To prove the feasibility of enterprise education and to encourage the conventional education system to embrace and mainstream it, Tom then developed an evaluation system. Tom launched ‘Skills Builder’ as an online platform that allows teachers to assess and track the progress of their students’ enterprise skills. In addition, peer-to-peer teacher reviewing models as well as continued assessment throughout a child’s education assuring that the quality remains high and consistent. These measurement and reporting tools also help parents, as well as students themselves, to gain insights into how prepared they are for the world that awaits them after graduation.
Ultimately, Tom recognized that many organizations, including Ashoka Changemaker Schools and other Ashoka Fellows, teach enterprise skills, but there was no shared language nor metrics to set the foundation for a shared agenda. At the same time, Tom recognized that for the conventional education system to buy into changemaker education, consensus on the definition, value, and measurability was fundamental. To create systemic change, Tom opened the use of Skills Builder beyond the reach of Enabling Enterprise, building alliances with NGOs, teachers, and youth groups, and encouraging sector organizations to use the tool to measure and assess their success in teaching enterprise skills.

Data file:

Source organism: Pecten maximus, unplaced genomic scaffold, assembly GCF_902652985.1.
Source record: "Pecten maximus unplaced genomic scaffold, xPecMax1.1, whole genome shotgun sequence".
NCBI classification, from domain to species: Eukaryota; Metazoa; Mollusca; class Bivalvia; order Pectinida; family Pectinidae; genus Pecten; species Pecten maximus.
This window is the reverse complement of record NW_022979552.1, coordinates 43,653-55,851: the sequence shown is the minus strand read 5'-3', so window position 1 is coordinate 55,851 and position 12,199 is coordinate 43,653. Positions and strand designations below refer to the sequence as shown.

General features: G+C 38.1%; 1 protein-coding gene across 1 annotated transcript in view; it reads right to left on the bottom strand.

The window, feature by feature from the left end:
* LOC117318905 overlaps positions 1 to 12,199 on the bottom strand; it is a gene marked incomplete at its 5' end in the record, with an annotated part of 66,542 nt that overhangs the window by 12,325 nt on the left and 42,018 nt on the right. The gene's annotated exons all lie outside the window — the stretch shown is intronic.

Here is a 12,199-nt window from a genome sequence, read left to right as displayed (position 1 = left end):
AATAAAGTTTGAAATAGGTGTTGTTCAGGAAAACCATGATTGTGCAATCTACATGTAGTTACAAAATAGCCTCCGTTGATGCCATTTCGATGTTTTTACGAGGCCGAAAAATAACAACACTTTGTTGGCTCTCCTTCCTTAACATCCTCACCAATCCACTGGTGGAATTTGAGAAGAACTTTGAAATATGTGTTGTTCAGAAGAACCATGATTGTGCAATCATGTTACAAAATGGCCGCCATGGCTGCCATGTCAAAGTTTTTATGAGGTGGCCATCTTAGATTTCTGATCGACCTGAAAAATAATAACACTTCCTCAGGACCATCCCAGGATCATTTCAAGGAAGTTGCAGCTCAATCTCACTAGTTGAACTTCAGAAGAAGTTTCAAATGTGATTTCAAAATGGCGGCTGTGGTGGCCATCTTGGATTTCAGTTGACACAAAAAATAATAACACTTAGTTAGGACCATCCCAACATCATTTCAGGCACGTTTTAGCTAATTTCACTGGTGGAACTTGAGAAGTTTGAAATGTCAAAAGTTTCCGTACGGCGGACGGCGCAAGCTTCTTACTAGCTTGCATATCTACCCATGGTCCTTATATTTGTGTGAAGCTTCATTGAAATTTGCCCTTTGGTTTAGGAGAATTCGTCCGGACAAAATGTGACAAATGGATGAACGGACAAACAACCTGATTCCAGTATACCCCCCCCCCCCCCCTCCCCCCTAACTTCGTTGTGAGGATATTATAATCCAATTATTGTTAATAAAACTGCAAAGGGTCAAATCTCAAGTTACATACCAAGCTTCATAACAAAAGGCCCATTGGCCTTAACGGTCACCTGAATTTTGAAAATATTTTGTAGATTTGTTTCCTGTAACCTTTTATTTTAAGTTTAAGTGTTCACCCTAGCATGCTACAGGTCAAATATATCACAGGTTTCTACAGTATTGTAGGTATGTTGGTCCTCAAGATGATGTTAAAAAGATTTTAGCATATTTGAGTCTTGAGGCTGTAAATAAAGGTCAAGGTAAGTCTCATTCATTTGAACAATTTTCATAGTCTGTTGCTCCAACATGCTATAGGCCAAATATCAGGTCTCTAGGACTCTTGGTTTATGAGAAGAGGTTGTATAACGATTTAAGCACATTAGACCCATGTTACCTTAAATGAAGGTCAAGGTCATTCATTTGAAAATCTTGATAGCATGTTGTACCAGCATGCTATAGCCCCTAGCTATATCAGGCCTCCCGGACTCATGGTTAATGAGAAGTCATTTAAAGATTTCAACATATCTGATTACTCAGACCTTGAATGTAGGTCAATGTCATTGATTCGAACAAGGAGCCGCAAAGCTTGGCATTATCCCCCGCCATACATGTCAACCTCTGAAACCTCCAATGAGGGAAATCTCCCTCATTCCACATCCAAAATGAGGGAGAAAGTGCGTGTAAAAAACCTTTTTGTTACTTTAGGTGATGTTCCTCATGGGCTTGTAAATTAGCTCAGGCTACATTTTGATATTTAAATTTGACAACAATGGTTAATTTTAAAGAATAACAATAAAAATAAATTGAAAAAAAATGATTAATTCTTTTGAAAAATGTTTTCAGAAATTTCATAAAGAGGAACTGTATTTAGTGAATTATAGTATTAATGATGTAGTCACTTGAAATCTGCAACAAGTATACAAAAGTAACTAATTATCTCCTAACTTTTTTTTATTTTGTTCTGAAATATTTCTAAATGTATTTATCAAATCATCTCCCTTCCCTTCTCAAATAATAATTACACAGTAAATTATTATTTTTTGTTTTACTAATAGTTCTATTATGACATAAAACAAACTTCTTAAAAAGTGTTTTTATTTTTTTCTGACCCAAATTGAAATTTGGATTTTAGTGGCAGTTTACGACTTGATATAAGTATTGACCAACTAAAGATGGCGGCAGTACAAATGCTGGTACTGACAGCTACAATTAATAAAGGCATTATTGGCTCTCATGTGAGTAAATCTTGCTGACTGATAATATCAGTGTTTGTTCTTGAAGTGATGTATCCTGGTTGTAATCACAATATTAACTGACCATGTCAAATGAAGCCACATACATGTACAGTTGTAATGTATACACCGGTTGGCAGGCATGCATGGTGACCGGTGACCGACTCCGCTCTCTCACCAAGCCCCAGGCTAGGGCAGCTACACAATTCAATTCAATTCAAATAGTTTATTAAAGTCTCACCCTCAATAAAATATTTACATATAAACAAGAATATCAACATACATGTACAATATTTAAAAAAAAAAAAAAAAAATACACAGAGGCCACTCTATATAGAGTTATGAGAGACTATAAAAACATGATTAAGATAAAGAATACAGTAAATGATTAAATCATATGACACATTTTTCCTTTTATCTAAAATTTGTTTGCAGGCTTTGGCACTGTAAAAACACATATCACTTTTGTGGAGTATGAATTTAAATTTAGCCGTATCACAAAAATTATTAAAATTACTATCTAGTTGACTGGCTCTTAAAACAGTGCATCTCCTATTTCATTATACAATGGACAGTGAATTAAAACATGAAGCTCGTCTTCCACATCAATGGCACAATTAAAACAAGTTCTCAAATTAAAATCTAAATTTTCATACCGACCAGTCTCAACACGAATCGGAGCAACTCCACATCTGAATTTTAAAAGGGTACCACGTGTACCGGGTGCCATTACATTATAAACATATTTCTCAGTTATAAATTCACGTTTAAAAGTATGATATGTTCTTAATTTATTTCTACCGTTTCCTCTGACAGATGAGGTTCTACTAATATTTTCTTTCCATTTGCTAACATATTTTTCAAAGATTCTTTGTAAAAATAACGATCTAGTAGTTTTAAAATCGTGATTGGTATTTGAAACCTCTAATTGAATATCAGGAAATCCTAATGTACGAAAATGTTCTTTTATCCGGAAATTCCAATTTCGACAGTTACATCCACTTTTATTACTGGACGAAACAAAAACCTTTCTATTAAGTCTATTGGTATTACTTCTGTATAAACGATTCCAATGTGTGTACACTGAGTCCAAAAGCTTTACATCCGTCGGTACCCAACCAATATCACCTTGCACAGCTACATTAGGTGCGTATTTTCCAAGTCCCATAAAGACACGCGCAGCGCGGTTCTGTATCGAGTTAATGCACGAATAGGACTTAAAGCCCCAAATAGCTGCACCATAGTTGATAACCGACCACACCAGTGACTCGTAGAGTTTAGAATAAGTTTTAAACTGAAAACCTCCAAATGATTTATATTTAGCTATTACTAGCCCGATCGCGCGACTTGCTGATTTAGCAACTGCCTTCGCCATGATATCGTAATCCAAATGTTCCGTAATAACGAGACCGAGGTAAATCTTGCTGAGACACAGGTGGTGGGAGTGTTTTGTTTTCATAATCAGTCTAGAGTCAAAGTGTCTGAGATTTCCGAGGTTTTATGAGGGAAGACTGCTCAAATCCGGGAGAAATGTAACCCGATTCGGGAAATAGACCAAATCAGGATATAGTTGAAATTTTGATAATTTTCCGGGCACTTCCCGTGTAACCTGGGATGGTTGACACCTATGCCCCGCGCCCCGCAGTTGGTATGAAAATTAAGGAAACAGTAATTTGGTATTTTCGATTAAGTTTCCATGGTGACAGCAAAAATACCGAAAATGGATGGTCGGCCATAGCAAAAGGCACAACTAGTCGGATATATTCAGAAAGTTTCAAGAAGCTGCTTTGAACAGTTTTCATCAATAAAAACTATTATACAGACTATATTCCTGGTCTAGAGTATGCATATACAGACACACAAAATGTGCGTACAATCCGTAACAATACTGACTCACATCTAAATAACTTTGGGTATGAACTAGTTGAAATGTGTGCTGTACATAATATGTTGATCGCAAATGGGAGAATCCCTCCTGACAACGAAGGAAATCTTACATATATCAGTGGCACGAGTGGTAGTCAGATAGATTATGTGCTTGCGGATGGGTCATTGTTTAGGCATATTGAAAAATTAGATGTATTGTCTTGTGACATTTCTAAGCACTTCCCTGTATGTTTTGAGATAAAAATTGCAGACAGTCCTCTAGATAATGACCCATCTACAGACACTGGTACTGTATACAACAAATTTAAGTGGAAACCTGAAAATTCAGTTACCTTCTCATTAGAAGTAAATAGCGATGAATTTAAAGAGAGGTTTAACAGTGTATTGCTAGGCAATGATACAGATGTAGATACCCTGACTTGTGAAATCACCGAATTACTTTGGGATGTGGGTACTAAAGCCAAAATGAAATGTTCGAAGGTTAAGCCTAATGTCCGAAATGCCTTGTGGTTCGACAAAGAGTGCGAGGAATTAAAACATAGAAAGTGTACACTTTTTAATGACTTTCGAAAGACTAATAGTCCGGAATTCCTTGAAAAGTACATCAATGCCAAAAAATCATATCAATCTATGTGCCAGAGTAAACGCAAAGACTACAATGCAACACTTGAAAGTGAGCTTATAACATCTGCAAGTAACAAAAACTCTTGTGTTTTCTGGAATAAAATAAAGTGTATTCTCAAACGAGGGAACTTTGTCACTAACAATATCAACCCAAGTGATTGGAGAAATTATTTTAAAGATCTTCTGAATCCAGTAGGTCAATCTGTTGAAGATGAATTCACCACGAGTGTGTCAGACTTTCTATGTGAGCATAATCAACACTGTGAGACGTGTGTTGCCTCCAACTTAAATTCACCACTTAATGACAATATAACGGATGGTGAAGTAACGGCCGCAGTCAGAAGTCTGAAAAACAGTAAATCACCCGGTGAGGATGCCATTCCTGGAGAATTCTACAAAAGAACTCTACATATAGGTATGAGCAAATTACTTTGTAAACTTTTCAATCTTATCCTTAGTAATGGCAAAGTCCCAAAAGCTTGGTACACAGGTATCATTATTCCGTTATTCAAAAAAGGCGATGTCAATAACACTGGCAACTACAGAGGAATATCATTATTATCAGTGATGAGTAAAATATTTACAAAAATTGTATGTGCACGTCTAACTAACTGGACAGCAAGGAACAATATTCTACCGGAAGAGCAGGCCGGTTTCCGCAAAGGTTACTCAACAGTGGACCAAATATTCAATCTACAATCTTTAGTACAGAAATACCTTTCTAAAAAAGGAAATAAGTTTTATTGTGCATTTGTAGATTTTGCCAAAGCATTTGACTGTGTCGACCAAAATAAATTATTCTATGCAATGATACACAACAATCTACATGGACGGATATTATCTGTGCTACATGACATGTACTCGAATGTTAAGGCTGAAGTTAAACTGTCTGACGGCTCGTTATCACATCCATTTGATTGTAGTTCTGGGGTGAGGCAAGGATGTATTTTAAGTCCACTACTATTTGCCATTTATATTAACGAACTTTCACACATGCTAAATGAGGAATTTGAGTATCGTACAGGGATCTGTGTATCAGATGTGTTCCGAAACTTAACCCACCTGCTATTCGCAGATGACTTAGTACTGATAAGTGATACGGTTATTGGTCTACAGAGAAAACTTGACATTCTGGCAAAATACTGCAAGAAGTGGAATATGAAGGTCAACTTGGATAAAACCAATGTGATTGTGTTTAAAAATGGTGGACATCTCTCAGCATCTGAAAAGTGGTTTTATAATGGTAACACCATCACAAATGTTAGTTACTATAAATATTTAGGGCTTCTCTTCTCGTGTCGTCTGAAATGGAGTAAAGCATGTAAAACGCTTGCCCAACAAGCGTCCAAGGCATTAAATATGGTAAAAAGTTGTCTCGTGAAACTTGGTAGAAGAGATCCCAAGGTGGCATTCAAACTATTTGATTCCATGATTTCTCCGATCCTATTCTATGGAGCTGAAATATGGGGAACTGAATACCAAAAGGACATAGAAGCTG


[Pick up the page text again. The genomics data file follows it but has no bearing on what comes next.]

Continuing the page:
A recent report published by McKinsey, found that globally, 75 million young people are unemployed. In the UK, 40% of all unemployed people are now between the ages of 16 and 24. With 1 in 5 vacancies in the UK difficult to fill because of a lack of relevant skills in the labor market, there is a mismatch between what skills young people acquire and what employers need. Furthermore, young people themselves are not confident that their education is equipping them for life outside of school with 50% of university students not sure whether their postsecondary education has improved their chances of finding a job.
While lack of experience is often cited as a factor within youth unemployment, the Confederation of British Industry's latest report on employability confirmed that attitudes, aptitudes, and skills massively outweigh the importance of qualifications when making job offers. While skills are then recognized as imperative to entering the world of work, skills based education is often extracurricular or introduced on an ad hoc basis. According to research recently published about youth unemployment in the UK, employers value work experience, but the majority aren’t engaged with schools and colleges to feed into education and close the loop. Often this means that enterprise education opportunities depend on where students live because of significant regional variations in employer education engagement.